Celebrating women: Bristol’s first female Chair

To mark the 2018 centenary of the first British women winning the right to vote, we are honouring Bristol women who have changed our institution, and the world. From our first woman lecturer to the first British woman to have won a Nobel Prize, these activists, educators and agitators now take their rightful place on the walls of the Wills Memorial building – along with ten of the women in today’s University community to who continue to be inspired by their legacy.

Professor Helen Wodehouse, the first female Chair at the University of Bristol, with Dr Peggy Styles, the University’s oldest graduate aged 86

“Helen was appointed Chair of Education in 1919 – one of the first women in any British university to hold such a post. She went on to shape the University’s teaching of education and, as someone who studied for my postdoctorate within the School of Education, I can testify that her work has had a lasting legacy.

“In 1925, she led the merger of the separate men’s and women’s Departments for Education against some opposition. She also initiated a system of regular assessment instead of a final examination for the Diploma of Education. This system has continued ever since. She established one of the leading departments in the country, both for professional education and for research.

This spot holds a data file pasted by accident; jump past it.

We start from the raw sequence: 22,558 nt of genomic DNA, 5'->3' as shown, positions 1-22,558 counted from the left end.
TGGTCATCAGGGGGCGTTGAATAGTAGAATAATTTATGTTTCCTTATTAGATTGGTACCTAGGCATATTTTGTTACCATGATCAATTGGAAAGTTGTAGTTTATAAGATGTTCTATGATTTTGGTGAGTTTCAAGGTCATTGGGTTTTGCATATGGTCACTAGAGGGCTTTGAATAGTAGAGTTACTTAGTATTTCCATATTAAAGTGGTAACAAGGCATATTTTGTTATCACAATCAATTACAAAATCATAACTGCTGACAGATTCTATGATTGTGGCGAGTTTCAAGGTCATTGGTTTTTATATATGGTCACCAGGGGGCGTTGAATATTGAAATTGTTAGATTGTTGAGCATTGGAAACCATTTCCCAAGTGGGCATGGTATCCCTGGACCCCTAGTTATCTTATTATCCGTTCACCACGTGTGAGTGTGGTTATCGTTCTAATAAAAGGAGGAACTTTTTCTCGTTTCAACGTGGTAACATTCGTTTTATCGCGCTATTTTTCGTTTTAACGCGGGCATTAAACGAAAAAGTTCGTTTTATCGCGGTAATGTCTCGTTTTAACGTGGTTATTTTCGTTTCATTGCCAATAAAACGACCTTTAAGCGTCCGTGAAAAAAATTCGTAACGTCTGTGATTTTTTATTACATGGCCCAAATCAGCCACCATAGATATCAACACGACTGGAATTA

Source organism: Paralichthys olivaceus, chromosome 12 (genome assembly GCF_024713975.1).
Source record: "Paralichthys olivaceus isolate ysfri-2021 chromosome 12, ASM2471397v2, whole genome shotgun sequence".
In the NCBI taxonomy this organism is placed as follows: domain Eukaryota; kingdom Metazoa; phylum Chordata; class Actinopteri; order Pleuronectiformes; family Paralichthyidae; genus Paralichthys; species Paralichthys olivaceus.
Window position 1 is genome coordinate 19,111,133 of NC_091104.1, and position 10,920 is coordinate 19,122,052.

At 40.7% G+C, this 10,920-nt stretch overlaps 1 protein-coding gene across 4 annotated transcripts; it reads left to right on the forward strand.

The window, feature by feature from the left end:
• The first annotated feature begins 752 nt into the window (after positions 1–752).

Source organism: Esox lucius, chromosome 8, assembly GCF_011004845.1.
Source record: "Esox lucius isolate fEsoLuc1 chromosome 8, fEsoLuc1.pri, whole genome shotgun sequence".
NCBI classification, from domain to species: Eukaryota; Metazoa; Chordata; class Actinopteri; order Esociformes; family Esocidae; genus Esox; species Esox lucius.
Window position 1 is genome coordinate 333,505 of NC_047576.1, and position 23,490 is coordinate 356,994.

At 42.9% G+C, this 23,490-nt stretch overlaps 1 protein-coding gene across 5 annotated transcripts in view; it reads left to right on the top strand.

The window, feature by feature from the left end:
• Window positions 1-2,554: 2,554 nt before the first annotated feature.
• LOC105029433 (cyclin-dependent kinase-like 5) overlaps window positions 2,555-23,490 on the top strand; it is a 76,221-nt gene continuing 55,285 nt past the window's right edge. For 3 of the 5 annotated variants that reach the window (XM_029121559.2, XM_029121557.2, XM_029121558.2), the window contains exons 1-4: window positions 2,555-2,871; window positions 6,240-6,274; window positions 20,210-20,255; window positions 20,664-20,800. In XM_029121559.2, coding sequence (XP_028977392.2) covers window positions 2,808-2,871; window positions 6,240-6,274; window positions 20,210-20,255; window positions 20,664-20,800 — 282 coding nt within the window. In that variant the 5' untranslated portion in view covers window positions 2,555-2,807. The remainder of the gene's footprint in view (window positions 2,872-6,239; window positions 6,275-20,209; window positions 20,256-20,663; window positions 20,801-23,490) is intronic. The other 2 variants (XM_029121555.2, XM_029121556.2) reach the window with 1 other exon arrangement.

“In 1964, when she died, Helen Wodehouse was still the only woman to have held a Chair at the University and it was therefore fitting that the new Graduate School of Education building in Berkeley Square was named after her that year.

“My dissertation looked at how attitudes towards the education of women have changed in living memory. Helen played a major role in this; her teaching not only inspired future generations of teachers, but her attitude showed that women were able to achieve senior roles and influence positive and lasting change.

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The University of Bristol was the first higher education institution in England to welcome women on an equal basis to men, but our commitment to gender equality reaches far beyond this milestone. The wooden panels of the Great Hall in its Wills Memorial Building have been an all-male domain thanks to hosting portraits of its Vice-Chancellors. But now, thanks to a project specially-commissioned to mark 100 years since the first women in Britain won the right to vote, a series of ten portraits redresses the balance and celebrates notable Bristol women who have changed the institution – and, indeed, the world.

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